Git is a free and open source distributed version control system designed to handle everything from small to large projects with speed and efficiency.
We've gathered some resources to help you to get the best from Git with GitLab.
More information is also available on the Git website.
The following resources can help you get started with Git:
- Git-ing started with Git, a video introduction to Git.
- Make your first Git commit
- Git Basics
- Git on the Server - GitLab
- How to install Git
- Git terminology
- Start using Git on the command line
- Edit files through the command line
- GitLab Git Cheat Sheet (download)
- Git stash
- Git file blame
- Git file history
- Git tags
The following are resources on version control concepts:
- Why Git is Worth the Learning Curve
- The future of SaaS hosted Git repository pricing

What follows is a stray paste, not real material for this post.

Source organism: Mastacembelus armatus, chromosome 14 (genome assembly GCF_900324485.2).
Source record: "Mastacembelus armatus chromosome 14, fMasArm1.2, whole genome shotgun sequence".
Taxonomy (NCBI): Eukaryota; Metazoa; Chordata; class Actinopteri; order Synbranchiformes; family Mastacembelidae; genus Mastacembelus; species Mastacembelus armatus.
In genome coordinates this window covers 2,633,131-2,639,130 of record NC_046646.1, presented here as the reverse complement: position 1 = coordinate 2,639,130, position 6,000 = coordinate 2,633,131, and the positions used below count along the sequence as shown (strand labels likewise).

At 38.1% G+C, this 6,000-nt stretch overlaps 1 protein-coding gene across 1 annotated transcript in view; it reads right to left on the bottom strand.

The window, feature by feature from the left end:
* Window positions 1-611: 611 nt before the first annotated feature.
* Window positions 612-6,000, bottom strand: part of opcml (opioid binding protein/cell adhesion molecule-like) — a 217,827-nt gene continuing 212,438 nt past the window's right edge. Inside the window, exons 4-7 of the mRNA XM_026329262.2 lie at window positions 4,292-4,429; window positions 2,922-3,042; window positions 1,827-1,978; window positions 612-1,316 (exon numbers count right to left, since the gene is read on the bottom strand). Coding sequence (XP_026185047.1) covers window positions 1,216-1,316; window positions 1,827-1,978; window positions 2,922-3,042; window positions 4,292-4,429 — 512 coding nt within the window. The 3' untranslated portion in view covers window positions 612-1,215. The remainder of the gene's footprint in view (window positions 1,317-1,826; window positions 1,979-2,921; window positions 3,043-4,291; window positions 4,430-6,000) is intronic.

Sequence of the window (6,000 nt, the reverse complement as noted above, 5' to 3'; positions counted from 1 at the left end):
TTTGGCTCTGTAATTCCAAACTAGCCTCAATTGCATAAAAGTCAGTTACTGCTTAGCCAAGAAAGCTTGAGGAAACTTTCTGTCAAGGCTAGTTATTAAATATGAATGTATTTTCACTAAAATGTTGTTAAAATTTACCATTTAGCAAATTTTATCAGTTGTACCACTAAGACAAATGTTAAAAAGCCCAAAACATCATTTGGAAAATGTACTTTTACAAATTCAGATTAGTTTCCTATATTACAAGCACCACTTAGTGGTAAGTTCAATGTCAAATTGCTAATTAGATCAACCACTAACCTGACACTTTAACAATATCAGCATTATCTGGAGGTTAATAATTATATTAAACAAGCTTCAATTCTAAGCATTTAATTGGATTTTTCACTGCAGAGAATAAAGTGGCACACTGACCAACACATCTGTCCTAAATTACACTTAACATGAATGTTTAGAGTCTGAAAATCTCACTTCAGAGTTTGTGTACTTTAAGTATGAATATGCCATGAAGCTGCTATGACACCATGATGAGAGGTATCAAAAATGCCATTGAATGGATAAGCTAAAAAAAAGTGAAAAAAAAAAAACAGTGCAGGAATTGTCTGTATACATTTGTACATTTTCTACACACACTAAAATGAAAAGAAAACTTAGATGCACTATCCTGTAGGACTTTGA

- Git website on version control
- GitLab University presentation about Version Control
Work with Git on the command line
You can do many Git tasks from the command line:
- Feature branching.
- Getting started with Git.
- Git add.
- Git log.
- Git stash.
- Merge conflicts.
- Rollback commits.
The following resources may help you become more efficient at using Git:
- Useful Git commands collected by the GitLab support team.
- Git Tips & Tricks
- Eight Tips to help you work better with Git
If you have problems with Git, the following may help:
- Feature branch workflow
- Develop on a feature branch
- GitLab Flow
- Git Branching - Branches in a Nutshell
- Git Branching - Branching Workflows
The following are advanced topics for those who want to get the most out of Git:
- Introduction to Git rebase, force-push, and merge conflicts
- Server Hooks
- Git Attributes
- Git Submodules: Using Git submodules with GitLab CI
- Partial Clone
Gitignore templates API allow for Git-related queries from GitLab.
Git Large File Storage (LFS)
The following relate to Git Large File Storage: